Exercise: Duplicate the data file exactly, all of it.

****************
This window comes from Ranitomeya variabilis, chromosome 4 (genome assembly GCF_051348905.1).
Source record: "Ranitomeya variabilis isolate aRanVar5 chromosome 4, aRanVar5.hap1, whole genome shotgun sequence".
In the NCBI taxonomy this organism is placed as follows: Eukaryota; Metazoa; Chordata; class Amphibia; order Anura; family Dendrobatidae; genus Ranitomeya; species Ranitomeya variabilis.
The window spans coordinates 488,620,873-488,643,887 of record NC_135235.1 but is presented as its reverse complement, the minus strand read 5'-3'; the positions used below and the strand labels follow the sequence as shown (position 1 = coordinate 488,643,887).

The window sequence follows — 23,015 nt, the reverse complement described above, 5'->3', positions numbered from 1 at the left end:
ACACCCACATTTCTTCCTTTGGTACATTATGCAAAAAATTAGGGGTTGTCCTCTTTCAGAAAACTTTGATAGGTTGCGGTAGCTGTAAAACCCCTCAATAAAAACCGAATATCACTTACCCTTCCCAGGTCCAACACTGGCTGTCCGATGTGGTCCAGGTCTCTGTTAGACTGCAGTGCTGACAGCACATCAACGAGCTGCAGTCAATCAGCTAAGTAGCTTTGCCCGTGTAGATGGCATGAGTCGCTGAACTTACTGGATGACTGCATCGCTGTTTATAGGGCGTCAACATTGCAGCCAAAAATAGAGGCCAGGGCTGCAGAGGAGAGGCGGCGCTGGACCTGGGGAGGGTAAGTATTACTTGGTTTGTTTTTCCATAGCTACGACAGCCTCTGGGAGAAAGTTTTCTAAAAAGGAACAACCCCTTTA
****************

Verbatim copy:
This window comes from Ranitomeya variabilis, chromosome 4 (genome assembly GCF_051348905.1).
Source record: "Ranitomeya variabilis isolate aRanVar5 chromosome 4, aRanVar5.hap1, whole genome shotgun sequence".
In the NCBI taxonomy this organism is placed as follows: Eukaryota; Metazoa; Chordata; class Amphibia; order Anura; family Dendrobatidae; genus Ranitomeya; species Ranitomeya variabilis.
The window spans coordinates 488,620,873-488,643,887 of record NC_135235.1 but is presented as its reverse complement, the minus strand read 5'-3'; the positions used below and the strand labels follow the sequence as shown (position 1 = coordinate 488,643,887).

The window sequence follows — 23,015 nt, the reverse complement described above, 5'->3', positions numbered from 1 at the left end:
ACACCCACATTTCTTCCTTTGGTACATTATGCAAAAAATTAGGGGTTGTCCTCTTTCAGAAAACTTTGATAGGTTGCGGTAGCTGTAAAACCCCTCAATAAAAACCGAATATCACTTACCCTTCCCAGGTCCAACACTGGCTGTCCGATGTGGTCCAGGTCTCTGTTAGACTGCAGTGCTGACAGCACATCAACGAGCTGCAGTCAATCAGCTAAGTAGCTTTGCCCGTGTAGATGGCATGAGTCGCTGAACTTACTGGATGACTGCATCGCTGTTTATAGGGCGTCAACATTGCAGCCAAAAATAGAGGCCAGGGCTGCAGAGGAGAGGCGGCGCTGGACCTGGGGAGGGTAAGTATTACTTGGTTTGTTTTTCCATAGCTACGACAGCCTCTGGGAGAAAGTTTTCTAAAAAGGAACAACCCCTTTA